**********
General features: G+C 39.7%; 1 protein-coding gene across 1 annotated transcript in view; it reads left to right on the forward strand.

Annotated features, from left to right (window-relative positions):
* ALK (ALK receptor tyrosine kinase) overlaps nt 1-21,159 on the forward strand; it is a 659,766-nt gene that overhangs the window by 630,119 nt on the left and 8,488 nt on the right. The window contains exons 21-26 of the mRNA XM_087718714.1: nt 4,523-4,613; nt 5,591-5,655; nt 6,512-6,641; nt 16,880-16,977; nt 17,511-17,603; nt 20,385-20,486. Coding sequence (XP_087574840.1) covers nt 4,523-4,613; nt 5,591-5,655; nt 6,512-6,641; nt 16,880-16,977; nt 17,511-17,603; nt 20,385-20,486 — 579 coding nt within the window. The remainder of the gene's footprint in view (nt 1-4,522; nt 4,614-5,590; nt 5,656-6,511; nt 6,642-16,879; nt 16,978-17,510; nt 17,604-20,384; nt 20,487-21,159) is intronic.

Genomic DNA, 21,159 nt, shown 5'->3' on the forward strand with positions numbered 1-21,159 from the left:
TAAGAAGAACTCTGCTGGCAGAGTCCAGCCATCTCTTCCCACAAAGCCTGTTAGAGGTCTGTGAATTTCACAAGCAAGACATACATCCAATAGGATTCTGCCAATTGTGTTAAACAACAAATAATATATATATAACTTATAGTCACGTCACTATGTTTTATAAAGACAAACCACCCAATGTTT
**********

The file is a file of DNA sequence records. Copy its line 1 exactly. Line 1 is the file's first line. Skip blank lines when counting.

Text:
General features: G+C 39.7%; 1 protein-coding gene across 1 annotated transcript in view; it reads left to right on the forward strand.